Founded: 12th century | Location: Deutschlandsberg, Austria

Strassburg Castle

Straßburg Castle fas first time mentioned in 1147. It was built by Roman I, the bishop of Gurk. The chapel was built in the late 12th century, consisting of nave, chancel and apse. In the 14th century, the chapel was raised by one floor, and another floor was erected in the 15th century above the choir. The last modification to to the choir took place in 1682. In the 14th century, the eastern tower was built on the ...
Founded: c. 1147 | Location: Straßburg-Stadt, Austria

Tratzberg Castle

Documented for the first time in the 13th century the Tratzberg castle was used as former border stronghold against the Bavarians and as Emperor Maximilian’s I hunting lodge. In the late 15th century the former fortress was destroyed by fire. The Emperor did not rebuild Tratzberg but exchanged the ruin for a castle of the Taenzels, wealthy owners of a silver mine. They had built the first late Gothic part of today&r ...
Founded: 1500 | Location: Tratzberg, Austria

Sommeregg Castle

Sommeregg is a medieval castle near Seeboden situated in the foothills of the Nock Mountains. The castle was probably erected in the 12th century. The Lords of Sommeregg then served as ministeriales of Count Otto II of Ortenburg, who ruled over extended estates in Upper Carinthia, rivalling with the House of Gorizia and the Salzburg archbishops. In the 14th century, the Lords of Sommeregg achieved the knightly status of ...
Founded: 12th century | Location: Seeboden, Austria

Falkenstein Castle Ruins

Falkenstein Castle in the Weinviertel region of Lower Austria was founded around 1050 by Emperor Henry III. 1106 Leopold III, Margrave of Austria purchased the castle, from then on it was owned by the rulers of Austria. 1572 Maximilian II sold Falkenstein to the Baron (later Count) of Trautson. In 1645, in the last period of the Thirty Years' War Falkenstein was conquered by Swedish forces, but not destroyed. Its decay b ...
Founded: c. 1050 | Location: Mistelbach, Austria

Oberkapfenberg Castle

Oberkapfenberg is mentioned in a document for the first time in 1173. The current castle was erected around 1264. It was the residence and administrative seat of the Counts of Stubenberg and the seat of the regional High Court for most of the Mürz Valley. Around 1550 it was converted into a Renaissance fortress that was abandoned in 1739 and fell into disrepair. After 1955 the Stubenberg Family rebuilt their ancestra ...
Founded: c. 1264 | Location: Kapfenberg, Austria

Rauhenstein Castle

Rauhenstein was probably built in the 12th century by the knights of Tursen. It was owned by local robber barons and frequently destroyed and rebuilt. The final decay took place in the 18th century.
Founded: 12th century | Location: Baden, Austria

Gösting Castle Ruins

The ruins of Gösting castle offer the perfect destination for a trek within easy reach of Graz. The steep but short ascent passes by the ‘Jungfernsprung’, the place from which, legend has it, the lovesick and grief-stricken Anna von Gösting threw herself to her doom. Further up, by the castle ruins, there are impressive views of the strategically important valley of the river Mur, Graz itself and the ...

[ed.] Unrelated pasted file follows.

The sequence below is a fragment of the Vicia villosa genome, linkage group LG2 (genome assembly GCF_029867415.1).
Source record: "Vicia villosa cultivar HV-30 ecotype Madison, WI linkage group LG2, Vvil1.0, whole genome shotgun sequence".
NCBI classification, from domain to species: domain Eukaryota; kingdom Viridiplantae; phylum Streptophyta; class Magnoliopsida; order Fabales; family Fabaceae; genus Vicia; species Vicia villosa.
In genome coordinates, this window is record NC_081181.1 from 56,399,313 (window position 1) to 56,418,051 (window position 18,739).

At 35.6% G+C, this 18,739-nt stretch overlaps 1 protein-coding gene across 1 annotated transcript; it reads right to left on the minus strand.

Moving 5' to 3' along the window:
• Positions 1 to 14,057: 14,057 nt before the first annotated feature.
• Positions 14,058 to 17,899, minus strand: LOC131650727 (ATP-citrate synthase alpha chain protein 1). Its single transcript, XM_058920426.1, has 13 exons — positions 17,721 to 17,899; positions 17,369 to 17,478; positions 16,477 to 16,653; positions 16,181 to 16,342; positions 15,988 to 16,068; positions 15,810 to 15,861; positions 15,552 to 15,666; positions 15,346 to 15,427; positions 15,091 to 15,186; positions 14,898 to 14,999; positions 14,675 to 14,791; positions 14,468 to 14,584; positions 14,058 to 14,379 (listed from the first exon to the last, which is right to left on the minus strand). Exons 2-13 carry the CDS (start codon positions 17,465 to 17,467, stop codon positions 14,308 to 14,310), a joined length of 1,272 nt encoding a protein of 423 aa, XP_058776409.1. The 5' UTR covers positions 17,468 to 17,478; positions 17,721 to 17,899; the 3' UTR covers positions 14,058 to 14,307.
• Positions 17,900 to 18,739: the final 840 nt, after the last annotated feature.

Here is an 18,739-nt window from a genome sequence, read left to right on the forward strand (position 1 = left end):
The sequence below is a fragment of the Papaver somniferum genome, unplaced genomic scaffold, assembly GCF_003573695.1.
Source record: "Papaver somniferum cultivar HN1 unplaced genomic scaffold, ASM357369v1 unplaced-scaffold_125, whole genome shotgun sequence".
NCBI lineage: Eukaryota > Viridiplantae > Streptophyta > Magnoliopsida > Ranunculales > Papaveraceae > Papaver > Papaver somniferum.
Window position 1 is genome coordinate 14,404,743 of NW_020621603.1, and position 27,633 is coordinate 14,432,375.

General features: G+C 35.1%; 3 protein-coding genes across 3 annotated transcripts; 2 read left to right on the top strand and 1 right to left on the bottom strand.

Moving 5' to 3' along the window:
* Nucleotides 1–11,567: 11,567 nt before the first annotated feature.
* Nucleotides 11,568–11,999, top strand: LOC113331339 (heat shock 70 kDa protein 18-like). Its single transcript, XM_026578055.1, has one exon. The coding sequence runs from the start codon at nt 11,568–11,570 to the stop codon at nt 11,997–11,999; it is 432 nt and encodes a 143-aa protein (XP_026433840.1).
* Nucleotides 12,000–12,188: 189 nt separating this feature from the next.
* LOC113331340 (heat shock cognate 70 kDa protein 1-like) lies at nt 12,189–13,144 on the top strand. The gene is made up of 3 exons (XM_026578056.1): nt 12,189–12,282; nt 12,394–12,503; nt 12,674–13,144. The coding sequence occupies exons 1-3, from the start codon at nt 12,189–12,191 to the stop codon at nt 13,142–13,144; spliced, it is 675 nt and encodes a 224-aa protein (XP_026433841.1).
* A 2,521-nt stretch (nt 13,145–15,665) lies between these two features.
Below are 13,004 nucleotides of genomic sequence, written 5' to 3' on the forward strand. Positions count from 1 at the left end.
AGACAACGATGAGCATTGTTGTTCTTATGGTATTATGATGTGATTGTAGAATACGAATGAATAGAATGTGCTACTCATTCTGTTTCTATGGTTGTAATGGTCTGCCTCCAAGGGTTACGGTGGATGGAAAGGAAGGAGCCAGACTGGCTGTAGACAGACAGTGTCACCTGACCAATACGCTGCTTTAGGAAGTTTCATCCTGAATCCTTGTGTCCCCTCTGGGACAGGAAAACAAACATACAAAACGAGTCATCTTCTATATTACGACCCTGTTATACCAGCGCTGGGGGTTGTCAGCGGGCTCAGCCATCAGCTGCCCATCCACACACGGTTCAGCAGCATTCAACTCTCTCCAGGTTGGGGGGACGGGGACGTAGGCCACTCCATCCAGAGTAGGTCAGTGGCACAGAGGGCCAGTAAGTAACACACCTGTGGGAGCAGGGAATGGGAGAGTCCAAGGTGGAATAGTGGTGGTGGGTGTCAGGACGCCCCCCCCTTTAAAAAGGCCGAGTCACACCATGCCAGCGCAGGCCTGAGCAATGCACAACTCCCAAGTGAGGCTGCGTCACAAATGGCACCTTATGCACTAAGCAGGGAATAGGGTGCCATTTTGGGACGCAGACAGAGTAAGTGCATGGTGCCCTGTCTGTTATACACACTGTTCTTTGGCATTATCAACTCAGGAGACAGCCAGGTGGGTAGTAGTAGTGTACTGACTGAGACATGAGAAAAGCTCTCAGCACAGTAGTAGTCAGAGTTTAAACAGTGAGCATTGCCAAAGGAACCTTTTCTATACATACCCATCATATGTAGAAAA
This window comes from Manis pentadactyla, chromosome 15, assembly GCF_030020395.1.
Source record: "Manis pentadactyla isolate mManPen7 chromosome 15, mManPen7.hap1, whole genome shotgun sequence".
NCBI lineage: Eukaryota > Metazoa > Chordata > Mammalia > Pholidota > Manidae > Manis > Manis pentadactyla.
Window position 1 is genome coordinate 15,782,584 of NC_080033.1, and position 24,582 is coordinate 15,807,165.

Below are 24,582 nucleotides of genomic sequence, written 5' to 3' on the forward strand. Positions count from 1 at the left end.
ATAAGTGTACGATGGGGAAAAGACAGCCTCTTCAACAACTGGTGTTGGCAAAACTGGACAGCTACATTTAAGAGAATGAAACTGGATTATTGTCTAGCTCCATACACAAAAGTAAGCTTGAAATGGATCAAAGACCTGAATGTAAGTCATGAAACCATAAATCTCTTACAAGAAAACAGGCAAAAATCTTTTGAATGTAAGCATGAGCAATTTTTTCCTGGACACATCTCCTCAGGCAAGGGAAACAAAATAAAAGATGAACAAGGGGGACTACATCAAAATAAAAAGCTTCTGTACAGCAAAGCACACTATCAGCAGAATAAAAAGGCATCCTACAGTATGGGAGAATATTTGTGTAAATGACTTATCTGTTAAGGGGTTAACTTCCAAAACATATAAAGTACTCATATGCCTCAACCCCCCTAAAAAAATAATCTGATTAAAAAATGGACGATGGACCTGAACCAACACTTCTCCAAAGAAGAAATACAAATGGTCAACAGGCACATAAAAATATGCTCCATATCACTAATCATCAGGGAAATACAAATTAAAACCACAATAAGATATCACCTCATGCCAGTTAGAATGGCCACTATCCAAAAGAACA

Founded: 11th century | Location: Graz, Austria

Featured Historic Landmarks, Sites & Buildings

Historic Site of the week

Church of the Savior on Blood

The Church of the Savior on Spilled Blood is one of the main sights of St. Petersburg. The church was built on the site where Tsar Alexander II was assassinated and was dedicated in his memory. Construction began in 1883 under Alexander III, as a memorial to his father, Alexander II. Work progressed slowly and was finally completed during the reign of Nicholas II in 1907. Funding was provided by the Imperial family with the support of many private donors.

Architecturally, the Cathedral differs from St. Petersburg's other structures. The city's architecture is predominantly Baroque and Neoclassical, but the Savior on Blood harks back to medieval Russian architecture in the spirit of romantic nationalism. It intentionally resembles the 17th-century Yaroslavl churches and the celebrated St. Basil's Cathedral in Moscow.

The Church contains over 7500 square metres of mosaics — according to its restorers, more than any other church in the world. The interior was designed by some of the most celebrated Russian artists of the day — including Viktor Vasnetsov, Mikhail Nesterov and Mikhail Vrubel — but the church's chief architect, Alfred Alexandrovich Parland, was relatively little-known (born in St. Petersburg in 1842 in a Baltic-German Lutheran family). Perhaps not surprisingly, the Church's construction ran well over budget, having been estimated at 3.6 million roubles but ending up costing over 4.6 million. The walls and ceilings inside the Church are completely covered in intricately detailed mosaics — the main pictures being biblical scenes or figures — but with very fine patterned borders setting off each picture.

In the aftermath of the Russian Revolution, the church was ransacked and looted, badly damaging its interior. The Soviet government closed the church in the early 1930s. During the Second World War when many people were starving due to the Siege of Leningrad by Nazi German military forces, the church was used as a temporary morgue for those who died in combat and from starvation and illness. The church suffered significant damage. After the war, it was used as a warehouse for vegetables, leading to the sardonic name of Saviour on Potatoes.

In July 1970, management of the Church passed to Saint Isaac's Cathedral (then used as a highly profitable museum) and proceeds from the Cathedral were funneled back into restoring the Church. It was reopened in August 1997, after 27 years of restoration, but has not been reconsecrated and does not function as a full-time place of worship; it is a Museum of Mosaics. Even before the Revolution it never functioned as a public place of worship; having been dedicated exclusively to the memory of the assassinated tsar, the only services were panikhidas (memorial services). The Church is now one of the main tourist attractions in St. Petersburg.